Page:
It is calculated using the formula given below
Benefit-Cost Ratio = ∑ Present Value of Total Benefits that are Expected in Future / ∑ Present Value of Total Cost that is Expected to Get Incurred in Future.
For Project A
- Benefit-Cost Ratio = $1,200,000 / $1,000,000
- Benefit-Cost Ratio = 1.20
For Project B
- Benefit-Cost Ratio = $1,500,000 / $1,700,000
- Benefit-Cost Ratio = 0.88
Analysis: Benefit-Cost Ratio of project B is less than 0, which shows that the project’s costs are more than its benefits, so the company will not select it. Also, the ratio is greater than one in the case of project A, so; the company would select project A.
How does it work?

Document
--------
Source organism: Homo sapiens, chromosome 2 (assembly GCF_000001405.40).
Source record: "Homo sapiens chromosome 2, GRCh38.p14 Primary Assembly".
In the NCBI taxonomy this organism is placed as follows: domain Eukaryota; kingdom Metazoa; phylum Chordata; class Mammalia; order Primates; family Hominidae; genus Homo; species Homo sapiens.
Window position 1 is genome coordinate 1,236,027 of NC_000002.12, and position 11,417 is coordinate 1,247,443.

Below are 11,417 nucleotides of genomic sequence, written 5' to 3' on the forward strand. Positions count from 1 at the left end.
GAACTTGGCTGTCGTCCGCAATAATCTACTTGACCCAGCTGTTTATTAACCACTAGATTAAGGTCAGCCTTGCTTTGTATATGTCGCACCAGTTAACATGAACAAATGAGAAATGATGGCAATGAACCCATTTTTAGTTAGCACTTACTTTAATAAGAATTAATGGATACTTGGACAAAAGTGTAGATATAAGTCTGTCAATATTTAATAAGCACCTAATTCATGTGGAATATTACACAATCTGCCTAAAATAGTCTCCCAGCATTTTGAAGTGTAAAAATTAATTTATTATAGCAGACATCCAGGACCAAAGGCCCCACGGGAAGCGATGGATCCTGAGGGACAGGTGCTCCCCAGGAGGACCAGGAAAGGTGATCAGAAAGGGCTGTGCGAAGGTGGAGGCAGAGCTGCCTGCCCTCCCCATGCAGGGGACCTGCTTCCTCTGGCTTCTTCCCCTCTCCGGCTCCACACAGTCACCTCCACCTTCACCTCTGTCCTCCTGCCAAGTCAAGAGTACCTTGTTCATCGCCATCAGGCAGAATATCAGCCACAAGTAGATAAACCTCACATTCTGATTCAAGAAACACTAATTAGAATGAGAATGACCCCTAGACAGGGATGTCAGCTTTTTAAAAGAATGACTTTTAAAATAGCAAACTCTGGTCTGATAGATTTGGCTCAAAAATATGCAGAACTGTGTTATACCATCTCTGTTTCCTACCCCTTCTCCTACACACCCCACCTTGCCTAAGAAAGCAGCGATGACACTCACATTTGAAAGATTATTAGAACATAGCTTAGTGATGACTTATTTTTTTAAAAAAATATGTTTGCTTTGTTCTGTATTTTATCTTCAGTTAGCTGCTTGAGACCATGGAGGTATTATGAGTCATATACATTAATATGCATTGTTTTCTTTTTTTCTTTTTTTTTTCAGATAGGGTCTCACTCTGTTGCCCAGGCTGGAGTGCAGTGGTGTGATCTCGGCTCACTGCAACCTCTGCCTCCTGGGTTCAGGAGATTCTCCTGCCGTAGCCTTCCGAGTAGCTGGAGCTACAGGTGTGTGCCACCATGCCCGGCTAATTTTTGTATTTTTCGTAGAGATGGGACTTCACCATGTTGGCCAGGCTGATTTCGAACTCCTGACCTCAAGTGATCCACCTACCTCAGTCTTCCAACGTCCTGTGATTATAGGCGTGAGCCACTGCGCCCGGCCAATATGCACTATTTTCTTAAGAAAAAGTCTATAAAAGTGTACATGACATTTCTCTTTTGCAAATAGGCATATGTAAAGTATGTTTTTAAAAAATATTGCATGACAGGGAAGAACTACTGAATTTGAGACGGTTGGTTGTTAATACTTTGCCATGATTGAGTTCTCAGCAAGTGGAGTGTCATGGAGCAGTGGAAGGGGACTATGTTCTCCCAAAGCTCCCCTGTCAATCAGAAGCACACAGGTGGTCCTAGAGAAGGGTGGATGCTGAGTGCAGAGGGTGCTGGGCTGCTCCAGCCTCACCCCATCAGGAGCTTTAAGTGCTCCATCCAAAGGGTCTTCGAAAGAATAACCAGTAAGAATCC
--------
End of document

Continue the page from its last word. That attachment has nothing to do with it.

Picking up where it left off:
Different industries have different structures and situations; thus, there is no standard formula for deriving a cost-benefit analysis. It is calculated using various core elements present in all analyses. Different forms of calculating the benefit-cost ratio are explained below:
1. By Establishing Framework
In this process, an outline of the proposed project is created in detail. Then, what is evaluated is checked carefully with the problem being solved. Once the project is outlined, an overview is built based on situations and circumstances to assess the current state of affairs, such as background, performance, opportunities created, and projected results in the future. Finally, any unforeseen costs that can impact the organization in the short and long run are evaluated.
2. By Identifying and Categorizing Benefits and Costs
This is the second process after outlining. Under this process, different costs and benefits are placed into various categories: direct/indirect, tangible/intangible, and real. The categories are: